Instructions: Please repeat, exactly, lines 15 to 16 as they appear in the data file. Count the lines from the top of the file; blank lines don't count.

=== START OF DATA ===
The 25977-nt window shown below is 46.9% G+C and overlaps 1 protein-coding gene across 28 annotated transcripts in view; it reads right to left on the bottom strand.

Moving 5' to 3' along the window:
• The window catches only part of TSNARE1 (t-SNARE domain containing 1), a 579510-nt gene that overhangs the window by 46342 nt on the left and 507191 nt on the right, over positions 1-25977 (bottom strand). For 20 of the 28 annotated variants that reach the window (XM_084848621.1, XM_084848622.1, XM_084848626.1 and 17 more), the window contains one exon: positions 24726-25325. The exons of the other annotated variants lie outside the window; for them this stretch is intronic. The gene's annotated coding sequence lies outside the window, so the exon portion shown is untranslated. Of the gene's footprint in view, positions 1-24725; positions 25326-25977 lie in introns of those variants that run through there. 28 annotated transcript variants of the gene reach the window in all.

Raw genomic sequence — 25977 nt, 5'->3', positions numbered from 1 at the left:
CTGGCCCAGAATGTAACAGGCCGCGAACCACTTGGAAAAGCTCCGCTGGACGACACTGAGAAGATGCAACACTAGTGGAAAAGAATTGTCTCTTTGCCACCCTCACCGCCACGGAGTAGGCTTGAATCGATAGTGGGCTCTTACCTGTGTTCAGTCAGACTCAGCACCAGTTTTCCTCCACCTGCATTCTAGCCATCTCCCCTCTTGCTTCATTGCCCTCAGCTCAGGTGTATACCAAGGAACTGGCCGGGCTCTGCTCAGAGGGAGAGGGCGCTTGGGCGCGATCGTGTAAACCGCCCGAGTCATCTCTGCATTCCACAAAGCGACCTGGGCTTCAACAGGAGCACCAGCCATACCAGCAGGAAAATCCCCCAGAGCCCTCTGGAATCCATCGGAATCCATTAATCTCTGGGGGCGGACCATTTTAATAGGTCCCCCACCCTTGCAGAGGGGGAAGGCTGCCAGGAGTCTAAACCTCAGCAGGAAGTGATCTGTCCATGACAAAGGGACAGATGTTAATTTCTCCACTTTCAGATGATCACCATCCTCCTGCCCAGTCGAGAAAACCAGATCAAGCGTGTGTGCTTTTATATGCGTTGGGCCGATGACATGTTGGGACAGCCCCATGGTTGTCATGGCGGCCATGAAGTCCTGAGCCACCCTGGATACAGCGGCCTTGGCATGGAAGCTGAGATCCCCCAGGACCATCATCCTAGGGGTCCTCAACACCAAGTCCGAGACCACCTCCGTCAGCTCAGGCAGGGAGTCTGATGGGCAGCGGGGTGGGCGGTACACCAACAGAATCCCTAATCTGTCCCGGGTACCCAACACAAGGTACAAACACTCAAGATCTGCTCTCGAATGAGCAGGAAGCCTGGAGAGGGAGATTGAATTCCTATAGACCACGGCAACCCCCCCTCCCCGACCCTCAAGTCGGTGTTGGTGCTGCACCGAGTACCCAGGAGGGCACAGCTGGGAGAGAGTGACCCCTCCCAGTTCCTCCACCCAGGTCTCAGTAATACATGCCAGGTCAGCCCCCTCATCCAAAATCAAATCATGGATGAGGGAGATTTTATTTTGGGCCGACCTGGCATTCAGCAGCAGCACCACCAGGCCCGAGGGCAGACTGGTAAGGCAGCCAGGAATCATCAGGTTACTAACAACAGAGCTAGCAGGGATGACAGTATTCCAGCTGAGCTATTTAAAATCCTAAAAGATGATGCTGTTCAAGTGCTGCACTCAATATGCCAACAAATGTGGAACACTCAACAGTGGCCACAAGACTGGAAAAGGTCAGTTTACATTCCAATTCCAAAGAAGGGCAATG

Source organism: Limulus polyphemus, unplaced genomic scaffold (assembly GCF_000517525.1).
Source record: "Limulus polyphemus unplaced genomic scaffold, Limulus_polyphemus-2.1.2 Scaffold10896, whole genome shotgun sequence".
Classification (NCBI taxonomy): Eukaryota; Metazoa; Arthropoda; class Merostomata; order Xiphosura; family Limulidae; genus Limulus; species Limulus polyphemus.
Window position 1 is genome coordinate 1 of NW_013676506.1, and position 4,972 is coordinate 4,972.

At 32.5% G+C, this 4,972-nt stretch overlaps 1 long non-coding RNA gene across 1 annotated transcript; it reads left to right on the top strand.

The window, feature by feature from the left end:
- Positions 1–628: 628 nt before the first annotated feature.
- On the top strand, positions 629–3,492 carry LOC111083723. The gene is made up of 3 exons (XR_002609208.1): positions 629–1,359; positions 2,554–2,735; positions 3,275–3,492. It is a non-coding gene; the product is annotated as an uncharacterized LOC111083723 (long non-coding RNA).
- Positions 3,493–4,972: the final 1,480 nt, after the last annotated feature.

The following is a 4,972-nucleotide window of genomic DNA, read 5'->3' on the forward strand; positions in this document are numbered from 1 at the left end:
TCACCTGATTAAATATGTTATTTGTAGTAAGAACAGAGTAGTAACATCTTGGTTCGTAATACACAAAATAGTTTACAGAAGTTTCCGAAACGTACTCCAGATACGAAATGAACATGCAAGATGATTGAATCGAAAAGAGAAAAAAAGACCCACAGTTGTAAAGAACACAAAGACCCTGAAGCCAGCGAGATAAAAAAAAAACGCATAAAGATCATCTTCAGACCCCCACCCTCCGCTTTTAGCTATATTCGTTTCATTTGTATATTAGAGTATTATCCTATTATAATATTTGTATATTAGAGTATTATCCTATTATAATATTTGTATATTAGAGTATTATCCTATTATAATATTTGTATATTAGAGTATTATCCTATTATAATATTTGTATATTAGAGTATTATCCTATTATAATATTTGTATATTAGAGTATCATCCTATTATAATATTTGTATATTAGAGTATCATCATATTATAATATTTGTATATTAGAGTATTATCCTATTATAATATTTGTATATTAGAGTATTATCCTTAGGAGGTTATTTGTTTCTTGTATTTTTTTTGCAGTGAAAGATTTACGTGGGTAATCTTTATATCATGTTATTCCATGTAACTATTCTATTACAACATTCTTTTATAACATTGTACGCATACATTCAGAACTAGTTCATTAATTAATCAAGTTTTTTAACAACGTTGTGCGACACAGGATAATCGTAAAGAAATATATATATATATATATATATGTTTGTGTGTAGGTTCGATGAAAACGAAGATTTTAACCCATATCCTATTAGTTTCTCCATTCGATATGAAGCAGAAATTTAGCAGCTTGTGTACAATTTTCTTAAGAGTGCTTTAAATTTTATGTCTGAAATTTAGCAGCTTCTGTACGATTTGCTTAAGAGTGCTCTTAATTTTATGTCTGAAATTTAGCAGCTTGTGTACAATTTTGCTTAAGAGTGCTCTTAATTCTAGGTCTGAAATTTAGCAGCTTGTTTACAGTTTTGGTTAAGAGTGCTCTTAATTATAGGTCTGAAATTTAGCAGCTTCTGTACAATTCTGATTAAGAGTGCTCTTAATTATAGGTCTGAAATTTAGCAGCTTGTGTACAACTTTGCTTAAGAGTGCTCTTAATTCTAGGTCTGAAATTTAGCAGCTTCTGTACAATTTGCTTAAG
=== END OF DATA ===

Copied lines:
The following is a 4,972-nucleotide window of genomic DNA, read 5'->3' on the forward strand; positions in this document are numbered from 1 at the left end:
TCACCTGATTAAATATGTTATTTGTAGTAAGAACAGAGTAGTAACATCTTGGTTCGTAATACACAAAATAGTTTACAGAAGTTTCCGAAACGTACTCCAGATACGAAATGAACATGCAAGATGATTGAATCGAAAAGAGAAAAAAAGACCCACAGTTGTAAAGAACACAAAGACCCTGAAGCCAGCGAGATAAAAAAAAAACGCATAAAGATCATCTTCAGACCCCCACCCTCCGCTTTTAGCTATATTCGTTTCATTTGTATATTAGAGTATTATCCTATTATAATATTTGTATATTAGAGTATTATCCTATTATAATATTTGTATATTAGAGTATTATCCTATTATAATATTTGTATATTAGAGTATTATCCTATTATAATATTTGTATATTAGAGTATTATCCTATTATAATATTTGTATATTAGAGTATCATCCTATTATAATATTTGTATATTAGAGTATCATCATATTATAATATTTGTATATTAGAGTATTATCCTATTATAATATTTGTATATTAGAGTATTATCCTTAGGAGGTTATTTGTTTCTTGTATTTTTTTTGCAGTGAAAGATTTACGTGGGTAATCTTTATATCATGTTATTCCATGTAACTATTCTATTACAACATTCTTTTATAACATTGTACGCATACATTCAGAACTAGTTCATTAATTAATCAAGTTTTTTAACAACGTTGTGCGACACAGGATAATCGTAAAGAAATATATATATATATATATATATGTTTGTGTGTAGGTTCGATGAAAACGAAGATTTTAACCCATATCCTATTAGTTTCTCCATTCGATATGAAGCAGAAATTTAGCAGCTTGTGTACAATTTTCTTAAGAGTGCTTTAAATTTTATGTCTGAAATTTAGCAGCTTCTGTACGATTTGCTTAAGAGTGCTCTTAATTTTATGTCTGAAATTTAGCAGCTTGTGTACAATTTTGCTTAAGAGTGCTCTTAATTCTAGGTCTGAAATTTAGCAGCTTGTTTACAGTTTTGGTTAAGAGTGCTCTTAATTATAGGTCTGAAATTTAGCAGCTTCTGTACAATTCTGATTAAGAGTGCTCTTAATTATAGGTCTGAAATTTAGCAGCTTGTGTACAACTTTGCTTAAGAGTGCTCTTAATTCTAGGTCTGAAATTTAGCAGCTTCTGTACAATTTGCTTAAG